(MarketWatch) — U.S. stock benchmarks suffered withering losses on Friday as stock and commodity markets plunged after scientists detected a new COVID variant in South Africa that could be to blame for a recent sharp surge in cases, especially in Europe. 

U.S. markets were closed for Thanksgiving on Thursday and ended at 1 p.m. Eastern Time on Friday, three hours earlier than usual, and bond market trading ends at 2 p.m., an hour earlier than is typical.

  • The Dow slumped -905.04 or -2.53%
  • The S&P 500 fell -106.84 or -2.27%
  • The Nasdaq declined -353.57 or -2.23%
  • The decline for the Dow saw it mark its first close below its 50-day moving average at 35,261.93 since Oct. 14. 
  • The Nasdaq Composite Index COMP declined 353.57 points, or 2.2%, to15,491.66. 
  • The decline for the S&P 500, Dow and Nasdaq Composite posted their worst Black Friday performance since 1950.

It was an ugly day for stock investors during a thinly traded Black Friday session, which was susceptible to big swings on alarming news from public health officials who were assessing a new variant of the coronavirus that causes COVID-19. 

Late in the session, the World Health Organization’s technical advisory group assigned the B. 1.1.529 variant of the virus the Greek letter omicron and declared it a “variant of concern,” as it did with the delta variant.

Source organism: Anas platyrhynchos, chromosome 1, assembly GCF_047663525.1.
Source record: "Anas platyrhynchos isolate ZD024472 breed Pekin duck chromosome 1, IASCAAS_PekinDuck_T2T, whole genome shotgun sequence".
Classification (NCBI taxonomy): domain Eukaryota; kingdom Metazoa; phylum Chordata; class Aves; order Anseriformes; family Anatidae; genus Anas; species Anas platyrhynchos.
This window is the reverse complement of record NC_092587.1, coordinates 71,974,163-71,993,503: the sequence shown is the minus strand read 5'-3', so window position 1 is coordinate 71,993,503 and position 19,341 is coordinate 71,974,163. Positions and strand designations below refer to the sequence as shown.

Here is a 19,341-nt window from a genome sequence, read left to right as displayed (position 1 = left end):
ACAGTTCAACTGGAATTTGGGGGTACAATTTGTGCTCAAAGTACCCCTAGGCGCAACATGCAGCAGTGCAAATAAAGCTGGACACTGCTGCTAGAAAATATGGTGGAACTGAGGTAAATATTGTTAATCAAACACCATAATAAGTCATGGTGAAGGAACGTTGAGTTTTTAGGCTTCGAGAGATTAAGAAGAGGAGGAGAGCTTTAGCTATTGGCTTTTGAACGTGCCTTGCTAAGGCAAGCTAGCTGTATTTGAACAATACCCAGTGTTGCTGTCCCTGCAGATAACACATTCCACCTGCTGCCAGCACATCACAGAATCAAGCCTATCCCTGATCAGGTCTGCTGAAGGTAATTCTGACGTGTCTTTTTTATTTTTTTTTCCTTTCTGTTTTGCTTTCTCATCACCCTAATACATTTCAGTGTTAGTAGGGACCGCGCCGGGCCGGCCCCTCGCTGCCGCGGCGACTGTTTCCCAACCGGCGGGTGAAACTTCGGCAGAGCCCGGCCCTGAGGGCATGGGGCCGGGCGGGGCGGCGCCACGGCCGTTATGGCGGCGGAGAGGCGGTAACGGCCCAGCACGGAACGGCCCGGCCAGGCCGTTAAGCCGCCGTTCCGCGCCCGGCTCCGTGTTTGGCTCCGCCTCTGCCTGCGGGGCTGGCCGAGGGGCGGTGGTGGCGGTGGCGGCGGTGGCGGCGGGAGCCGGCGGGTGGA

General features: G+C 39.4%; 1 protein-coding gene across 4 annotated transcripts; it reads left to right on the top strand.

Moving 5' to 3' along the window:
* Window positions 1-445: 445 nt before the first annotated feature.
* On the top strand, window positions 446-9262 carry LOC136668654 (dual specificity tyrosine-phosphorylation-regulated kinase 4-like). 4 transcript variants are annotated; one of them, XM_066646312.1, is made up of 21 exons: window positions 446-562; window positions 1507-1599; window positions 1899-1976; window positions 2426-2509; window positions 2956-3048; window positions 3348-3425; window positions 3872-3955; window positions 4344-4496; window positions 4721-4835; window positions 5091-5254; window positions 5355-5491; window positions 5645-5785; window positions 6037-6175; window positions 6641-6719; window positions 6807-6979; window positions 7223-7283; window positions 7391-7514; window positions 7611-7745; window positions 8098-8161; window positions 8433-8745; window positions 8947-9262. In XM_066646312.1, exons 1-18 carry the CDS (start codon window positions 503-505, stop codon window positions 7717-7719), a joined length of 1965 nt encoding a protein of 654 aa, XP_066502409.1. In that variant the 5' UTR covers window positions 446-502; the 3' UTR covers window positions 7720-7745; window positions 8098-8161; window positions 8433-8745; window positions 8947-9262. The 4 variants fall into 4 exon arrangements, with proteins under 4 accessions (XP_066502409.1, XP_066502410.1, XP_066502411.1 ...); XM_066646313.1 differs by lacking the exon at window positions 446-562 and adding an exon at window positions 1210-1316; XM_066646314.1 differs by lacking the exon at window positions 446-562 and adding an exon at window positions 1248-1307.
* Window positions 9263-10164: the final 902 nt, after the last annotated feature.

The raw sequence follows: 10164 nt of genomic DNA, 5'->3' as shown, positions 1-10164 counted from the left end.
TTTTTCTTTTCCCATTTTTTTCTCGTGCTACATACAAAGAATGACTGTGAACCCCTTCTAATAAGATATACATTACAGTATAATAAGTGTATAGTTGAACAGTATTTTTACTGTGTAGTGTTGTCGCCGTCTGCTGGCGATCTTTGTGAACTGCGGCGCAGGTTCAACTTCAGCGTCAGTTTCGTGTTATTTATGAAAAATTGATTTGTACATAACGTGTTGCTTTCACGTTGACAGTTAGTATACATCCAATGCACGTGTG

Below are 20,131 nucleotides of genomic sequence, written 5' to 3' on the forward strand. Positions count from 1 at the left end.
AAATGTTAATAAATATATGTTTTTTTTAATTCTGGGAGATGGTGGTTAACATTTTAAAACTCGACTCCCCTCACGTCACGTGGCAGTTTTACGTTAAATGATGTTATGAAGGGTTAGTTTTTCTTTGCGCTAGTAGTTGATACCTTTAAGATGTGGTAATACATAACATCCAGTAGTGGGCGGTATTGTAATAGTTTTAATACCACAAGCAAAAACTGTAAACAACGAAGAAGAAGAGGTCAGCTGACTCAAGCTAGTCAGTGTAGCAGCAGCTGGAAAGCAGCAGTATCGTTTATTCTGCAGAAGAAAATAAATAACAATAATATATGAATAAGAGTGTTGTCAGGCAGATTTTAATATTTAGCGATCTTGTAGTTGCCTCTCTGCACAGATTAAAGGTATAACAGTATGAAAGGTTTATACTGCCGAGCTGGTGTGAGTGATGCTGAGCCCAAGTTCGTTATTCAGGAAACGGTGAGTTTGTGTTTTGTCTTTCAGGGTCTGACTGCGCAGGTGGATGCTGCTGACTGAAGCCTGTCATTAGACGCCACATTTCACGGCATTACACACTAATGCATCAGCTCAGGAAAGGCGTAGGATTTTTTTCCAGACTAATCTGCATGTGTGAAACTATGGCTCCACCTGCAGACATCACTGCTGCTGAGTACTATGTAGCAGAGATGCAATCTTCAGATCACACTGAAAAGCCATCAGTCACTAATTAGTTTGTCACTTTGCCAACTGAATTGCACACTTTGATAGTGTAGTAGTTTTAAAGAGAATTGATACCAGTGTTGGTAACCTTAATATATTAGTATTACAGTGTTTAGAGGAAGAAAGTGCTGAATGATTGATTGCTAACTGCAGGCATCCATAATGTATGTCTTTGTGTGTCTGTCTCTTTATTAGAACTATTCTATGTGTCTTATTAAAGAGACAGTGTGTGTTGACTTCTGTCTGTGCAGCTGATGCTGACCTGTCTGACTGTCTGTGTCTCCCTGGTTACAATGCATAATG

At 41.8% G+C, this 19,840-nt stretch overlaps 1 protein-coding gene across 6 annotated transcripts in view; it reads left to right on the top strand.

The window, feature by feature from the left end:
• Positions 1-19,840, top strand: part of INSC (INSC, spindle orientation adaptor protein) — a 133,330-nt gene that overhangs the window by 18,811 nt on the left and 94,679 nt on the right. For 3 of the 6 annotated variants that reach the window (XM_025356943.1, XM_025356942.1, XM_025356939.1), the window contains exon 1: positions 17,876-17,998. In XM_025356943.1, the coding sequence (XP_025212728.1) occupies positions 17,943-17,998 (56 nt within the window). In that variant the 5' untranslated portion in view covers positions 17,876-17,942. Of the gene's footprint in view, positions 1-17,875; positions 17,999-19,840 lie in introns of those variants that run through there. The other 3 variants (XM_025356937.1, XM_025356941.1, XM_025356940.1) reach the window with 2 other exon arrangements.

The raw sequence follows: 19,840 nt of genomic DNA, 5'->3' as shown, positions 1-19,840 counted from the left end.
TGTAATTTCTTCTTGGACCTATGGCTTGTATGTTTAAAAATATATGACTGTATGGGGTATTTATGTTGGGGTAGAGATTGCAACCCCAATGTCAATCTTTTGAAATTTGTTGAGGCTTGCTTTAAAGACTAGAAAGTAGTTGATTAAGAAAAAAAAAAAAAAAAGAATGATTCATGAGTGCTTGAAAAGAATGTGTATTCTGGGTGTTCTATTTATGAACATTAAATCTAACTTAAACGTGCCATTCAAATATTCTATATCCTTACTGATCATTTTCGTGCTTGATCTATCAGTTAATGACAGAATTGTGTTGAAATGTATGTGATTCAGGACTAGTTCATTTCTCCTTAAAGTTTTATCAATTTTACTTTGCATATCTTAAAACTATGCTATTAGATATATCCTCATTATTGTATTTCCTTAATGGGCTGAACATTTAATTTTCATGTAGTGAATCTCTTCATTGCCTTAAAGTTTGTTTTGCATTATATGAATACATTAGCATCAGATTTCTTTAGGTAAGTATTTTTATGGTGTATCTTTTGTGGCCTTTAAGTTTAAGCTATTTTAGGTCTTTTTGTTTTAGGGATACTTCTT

Fear of a new variant overshadowed the usual focus on U.S. Black Friday shopping day, which puts the focus on retailers as consumers shop for bargains.

Particularly notable about the variant is the “large number of mutations, some of which are concerning,” the WHO group said in a statement. The mutations could make omicron more resistant to the current batch of vaccines.  

The discovery of the new COVID strain was announced on Friday by South Africa’s health minister Joe Phaahla. He said scientists were concerned because of its high number of mutations and the dramatic surge in infections the country had seen over the past four or five days.

The omicron strain has been detected in Botswana and in Hong Kong in travelers who had visited South Africa.

Trading around the Thanksgiving holiday is often associated with lower trading volumes as traders typically wait until Monday to return to work. There was no U.S. economic data on the calendar for Friday. 

After new cases stabilized at 200 a day, South Africa reported more than 1,200 on Wednesday and 2,465 on Thursday. 

The U.K. government is banning flights from South Africa along with five other African nations, effective Friday.

Drugmaker stocks were on the rise, including PfizerPFE advanced by 6.1%, and Moderna MRNA stock rallied by about 21%. 

Travel-related stocks were on the backfoot: Expedia EXPE fell nearly 9,5% Shares of airliners and cruise ships Delta Air Lines DAL, fell 8.3%, Norwegian Cruise NCLH, down 11.4%, and Royal CaribbeanRCL shares slid 13%, United AirlinesUAL declined 9.6%, Southwest Airlines LUV shares dropped 4.3%, American Airlines’s AAL stock slumped 8.8%. 

Meanwhile, shares of companies associated with the stay-at-home trade were set to rise, including Netflix NFLX rose 1.1% and Peloton Interactive Inc. advanced 3.4%, while Zoom Video Communications Inc. shares rallied 5.7%. 

Gold futures for December delivery GCZ21 rose less than 0.1% to trade at $1,785.30 an ounce. U.S. oil futures CLF22 traded off more than 12% at around $68.27 a barrel.

Full Loaf Hot LinkOriginal Article By: Mark DeCambre

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